[Ppnews] Judge Rules Some Prisoners at Bagram Have Right of Habeas Corpus
Political Prisoner News
ppnews at freedomarchives.org
Fri Apr 3 11:33:41 EDT 2009
April 3, 2009
Judge Rules Some Prisoners at Bagram Have Right of Habeas Corpus
WASHINGTON A federal judge ruled on Thursday
that some prisoners held by the United States
military in Afghanistan have a right to challenge
their imprisonment, dealing a blow to government
efforts to detain terrorism suspects for extended
periods without court oversight.
ruling that rejected a claim of unfettered
executive power advanced by both the Bush and
Obama administrations, United States District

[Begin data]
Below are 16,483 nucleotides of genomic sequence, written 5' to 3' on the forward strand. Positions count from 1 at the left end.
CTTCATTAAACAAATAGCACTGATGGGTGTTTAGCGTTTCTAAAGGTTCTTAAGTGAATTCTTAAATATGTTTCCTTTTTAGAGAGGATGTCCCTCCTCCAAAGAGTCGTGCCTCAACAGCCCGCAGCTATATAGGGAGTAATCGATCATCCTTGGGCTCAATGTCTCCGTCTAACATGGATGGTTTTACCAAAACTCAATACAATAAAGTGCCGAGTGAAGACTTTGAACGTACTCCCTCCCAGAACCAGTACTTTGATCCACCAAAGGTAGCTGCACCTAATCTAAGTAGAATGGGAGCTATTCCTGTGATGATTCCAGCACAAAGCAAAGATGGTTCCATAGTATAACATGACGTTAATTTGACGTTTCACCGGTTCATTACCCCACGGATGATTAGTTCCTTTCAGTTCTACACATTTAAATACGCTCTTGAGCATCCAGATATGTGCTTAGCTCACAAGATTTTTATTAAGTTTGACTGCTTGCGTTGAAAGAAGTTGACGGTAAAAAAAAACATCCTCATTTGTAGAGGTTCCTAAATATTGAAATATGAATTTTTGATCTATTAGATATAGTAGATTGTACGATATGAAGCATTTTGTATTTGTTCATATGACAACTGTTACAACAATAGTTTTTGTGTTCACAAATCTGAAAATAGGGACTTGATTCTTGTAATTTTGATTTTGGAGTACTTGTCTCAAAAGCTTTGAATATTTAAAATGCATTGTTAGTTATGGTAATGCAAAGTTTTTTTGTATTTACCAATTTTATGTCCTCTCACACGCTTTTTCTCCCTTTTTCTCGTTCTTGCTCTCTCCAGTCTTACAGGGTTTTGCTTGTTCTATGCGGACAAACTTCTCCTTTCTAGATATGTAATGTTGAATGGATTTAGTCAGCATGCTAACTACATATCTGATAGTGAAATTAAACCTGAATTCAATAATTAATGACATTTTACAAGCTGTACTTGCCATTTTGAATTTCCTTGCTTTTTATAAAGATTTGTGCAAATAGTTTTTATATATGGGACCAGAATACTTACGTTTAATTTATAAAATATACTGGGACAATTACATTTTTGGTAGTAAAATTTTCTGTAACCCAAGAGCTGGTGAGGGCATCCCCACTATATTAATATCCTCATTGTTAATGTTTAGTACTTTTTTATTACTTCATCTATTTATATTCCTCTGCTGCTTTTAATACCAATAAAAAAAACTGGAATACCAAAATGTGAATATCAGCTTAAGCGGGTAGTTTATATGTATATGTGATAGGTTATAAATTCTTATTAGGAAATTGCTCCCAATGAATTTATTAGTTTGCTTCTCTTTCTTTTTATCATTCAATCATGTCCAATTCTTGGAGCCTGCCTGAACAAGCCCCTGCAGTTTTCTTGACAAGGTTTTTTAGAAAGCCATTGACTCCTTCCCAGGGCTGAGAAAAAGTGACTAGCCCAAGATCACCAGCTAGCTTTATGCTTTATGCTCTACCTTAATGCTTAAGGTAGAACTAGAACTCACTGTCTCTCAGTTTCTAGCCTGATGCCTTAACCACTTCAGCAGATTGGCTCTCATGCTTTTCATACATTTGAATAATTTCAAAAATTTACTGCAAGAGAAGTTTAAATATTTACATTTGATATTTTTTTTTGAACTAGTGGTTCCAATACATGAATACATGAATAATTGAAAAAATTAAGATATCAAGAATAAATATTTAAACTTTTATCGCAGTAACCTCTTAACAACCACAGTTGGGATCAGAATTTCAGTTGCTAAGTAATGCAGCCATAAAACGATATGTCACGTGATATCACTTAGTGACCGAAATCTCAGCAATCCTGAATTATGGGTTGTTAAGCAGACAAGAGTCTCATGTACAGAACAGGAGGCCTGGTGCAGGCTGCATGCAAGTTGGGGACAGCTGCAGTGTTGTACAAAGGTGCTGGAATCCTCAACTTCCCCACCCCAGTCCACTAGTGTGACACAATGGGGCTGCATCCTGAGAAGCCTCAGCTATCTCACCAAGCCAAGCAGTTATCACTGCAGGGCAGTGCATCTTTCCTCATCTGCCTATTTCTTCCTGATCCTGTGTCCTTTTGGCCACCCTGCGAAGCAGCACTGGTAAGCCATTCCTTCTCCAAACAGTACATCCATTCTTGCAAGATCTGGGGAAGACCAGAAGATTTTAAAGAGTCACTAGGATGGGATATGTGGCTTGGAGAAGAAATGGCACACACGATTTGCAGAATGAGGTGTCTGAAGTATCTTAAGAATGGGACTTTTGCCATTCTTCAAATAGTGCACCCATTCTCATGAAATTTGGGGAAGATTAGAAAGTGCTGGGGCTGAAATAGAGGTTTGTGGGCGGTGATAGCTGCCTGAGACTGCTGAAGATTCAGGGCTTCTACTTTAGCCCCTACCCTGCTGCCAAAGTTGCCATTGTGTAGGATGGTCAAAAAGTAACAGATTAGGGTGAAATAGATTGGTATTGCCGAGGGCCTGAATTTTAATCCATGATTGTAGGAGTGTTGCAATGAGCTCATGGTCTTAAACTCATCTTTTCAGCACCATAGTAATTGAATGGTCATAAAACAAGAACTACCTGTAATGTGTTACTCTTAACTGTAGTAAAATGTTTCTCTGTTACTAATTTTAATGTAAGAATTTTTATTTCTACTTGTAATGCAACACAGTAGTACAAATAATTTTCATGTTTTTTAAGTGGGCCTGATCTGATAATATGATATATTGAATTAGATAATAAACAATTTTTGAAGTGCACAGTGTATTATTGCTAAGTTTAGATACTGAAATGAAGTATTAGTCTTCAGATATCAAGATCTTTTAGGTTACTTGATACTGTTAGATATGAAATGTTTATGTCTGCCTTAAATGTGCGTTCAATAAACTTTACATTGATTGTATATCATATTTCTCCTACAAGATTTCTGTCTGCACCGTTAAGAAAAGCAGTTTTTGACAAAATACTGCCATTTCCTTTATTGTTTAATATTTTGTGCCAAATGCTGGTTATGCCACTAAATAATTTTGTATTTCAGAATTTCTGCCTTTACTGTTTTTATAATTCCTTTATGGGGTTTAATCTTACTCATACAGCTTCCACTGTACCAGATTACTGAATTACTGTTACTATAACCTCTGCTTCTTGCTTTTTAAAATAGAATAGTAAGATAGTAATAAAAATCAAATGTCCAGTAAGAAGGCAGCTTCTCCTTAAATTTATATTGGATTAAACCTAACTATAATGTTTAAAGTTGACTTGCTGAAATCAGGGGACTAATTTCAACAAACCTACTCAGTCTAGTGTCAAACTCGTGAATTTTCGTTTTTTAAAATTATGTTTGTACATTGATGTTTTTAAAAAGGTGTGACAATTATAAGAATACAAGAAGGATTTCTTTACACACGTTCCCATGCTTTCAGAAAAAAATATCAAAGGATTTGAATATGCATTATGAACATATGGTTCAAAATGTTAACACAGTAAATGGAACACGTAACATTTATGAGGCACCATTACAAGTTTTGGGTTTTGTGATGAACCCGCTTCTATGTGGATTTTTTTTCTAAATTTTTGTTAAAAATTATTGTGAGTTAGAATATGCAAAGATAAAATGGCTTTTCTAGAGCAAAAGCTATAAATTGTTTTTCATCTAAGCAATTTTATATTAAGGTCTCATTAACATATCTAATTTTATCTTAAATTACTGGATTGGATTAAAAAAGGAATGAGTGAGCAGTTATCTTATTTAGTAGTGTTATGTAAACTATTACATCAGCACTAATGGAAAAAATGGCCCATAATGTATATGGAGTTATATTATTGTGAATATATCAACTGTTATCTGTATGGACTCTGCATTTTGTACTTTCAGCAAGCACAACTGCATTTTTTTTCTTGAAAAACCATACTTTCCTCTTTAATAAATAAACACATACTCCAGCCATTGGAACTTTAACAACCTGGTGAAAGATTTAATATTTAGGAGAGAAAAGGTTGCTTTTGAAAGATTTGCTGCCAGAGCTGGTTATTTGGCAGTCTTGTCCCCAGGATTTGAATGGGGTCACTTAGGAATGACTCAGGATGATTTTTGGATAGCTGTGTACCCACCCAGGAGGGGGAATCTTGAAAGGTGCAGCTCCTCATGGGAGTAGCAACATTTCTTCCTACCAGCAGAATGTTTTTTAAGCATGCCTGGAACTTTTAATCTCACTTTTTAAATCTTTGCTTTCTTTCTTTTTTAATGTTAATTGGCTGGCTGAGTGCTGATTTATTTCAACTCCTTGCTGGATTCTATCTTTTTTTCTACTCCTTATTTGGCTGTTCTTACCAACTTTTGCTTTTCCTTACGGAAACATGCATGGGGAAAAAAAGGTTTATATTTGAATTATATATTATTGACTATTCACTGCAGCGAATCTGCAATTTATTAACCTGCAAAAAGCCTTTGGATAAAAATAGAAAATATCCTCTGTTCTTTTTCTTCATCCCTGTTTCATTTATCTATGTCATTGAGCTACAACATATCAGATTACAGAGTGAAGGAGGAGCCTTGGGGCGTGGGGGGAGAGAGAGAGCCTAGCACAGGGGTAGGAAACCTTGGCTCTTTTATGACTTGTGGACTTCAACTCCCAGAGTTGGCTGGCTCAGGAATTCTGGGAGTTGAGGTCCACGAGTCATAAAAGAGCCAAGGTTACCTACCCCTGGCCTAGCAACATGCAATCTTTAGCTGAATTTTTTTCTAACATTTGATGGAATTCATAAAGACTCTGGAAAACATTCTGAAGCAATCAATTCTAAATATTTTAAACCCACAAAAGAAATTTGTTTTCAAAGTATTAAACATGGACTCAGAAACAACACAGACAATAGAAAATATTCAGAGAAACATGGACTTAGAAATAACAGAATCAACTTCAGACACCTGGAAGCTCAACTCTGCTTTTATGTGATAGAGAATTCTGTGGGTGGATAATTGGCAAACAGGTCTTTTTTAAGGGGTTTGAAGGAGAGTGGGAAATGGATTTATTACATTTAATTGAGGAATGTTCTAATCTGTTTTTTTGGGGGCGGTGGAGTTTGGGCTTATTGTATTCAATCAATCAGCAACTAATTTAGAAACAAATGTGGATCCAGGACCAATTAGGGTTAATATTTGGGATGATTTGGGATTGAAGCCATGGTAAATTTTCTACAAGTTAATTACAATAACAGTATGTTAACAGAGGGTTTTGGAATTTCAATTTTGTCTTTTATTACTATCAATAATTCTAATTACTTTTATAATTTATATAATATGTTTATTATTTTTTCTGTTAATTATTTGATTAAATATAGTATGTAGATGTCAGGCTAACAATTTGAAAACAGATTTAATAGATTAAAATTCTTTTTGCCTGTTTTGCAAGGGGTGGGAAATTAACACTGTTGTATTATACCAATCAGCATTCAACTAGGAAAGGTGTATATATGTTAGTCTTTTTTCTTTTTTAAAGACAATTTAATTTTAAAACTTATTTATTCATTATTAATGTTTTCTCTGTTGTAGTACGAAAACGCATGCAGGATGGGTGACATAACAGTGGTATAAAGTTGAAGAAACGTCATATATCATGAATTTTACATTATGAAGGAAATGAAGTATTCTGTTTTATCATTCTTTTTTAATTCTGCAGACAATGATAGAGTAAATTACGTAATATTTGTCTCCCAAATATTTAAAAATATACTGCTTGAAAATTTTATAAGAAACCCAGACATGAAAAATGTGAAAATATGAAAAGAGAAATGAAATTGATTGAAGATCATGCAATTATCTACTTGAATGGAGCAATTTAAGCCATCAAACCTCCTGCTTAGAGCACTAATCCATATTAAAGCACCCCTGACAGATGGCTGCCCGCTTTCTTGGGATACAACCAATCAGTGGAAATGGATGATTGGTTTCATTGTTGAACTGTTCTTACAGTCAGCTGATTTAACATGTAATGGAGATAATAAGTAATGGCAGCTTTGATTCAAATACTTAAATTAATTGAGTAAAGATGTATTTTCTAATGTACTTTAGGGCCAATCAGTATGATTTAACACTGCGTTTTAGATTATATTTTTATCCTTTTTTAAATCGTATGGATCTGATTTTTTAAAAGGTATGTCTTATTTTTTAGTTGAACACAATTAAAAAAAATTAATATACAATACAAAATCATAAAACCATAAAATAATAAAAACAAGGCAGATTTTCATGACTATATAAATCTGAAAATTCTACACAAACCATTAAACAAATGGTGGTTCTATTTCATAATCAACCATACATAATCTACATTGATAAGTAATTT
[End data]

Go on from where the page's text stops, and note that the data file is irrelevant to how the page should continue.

D. Bates said that three detainees at the United
Air Base had the same legal rights that the
Court last year granted to prisoners held at the
American naval base in Guantánamo Bay, Cuba.
The three detainees two Yemenis and a Tunisian
say that they were captured outside Afghanistan
and taken to Bagram, and that they have been
imprisoned for more than six years without
trials. Arguing that they were not enemy
combatants, the detainees want a civilian judge
to review the evidence against them and order
their release, under the constitutional right of
The importance of Bagram as a holding site for
terrorism suspects captured outside Afghanistan
and Iraq has increased under the Obama
administration, which prohibited the
Intelligence Agency from using its secret prisons
for long-term detention and ordered the military
prison at Guantánamo closed within a year. The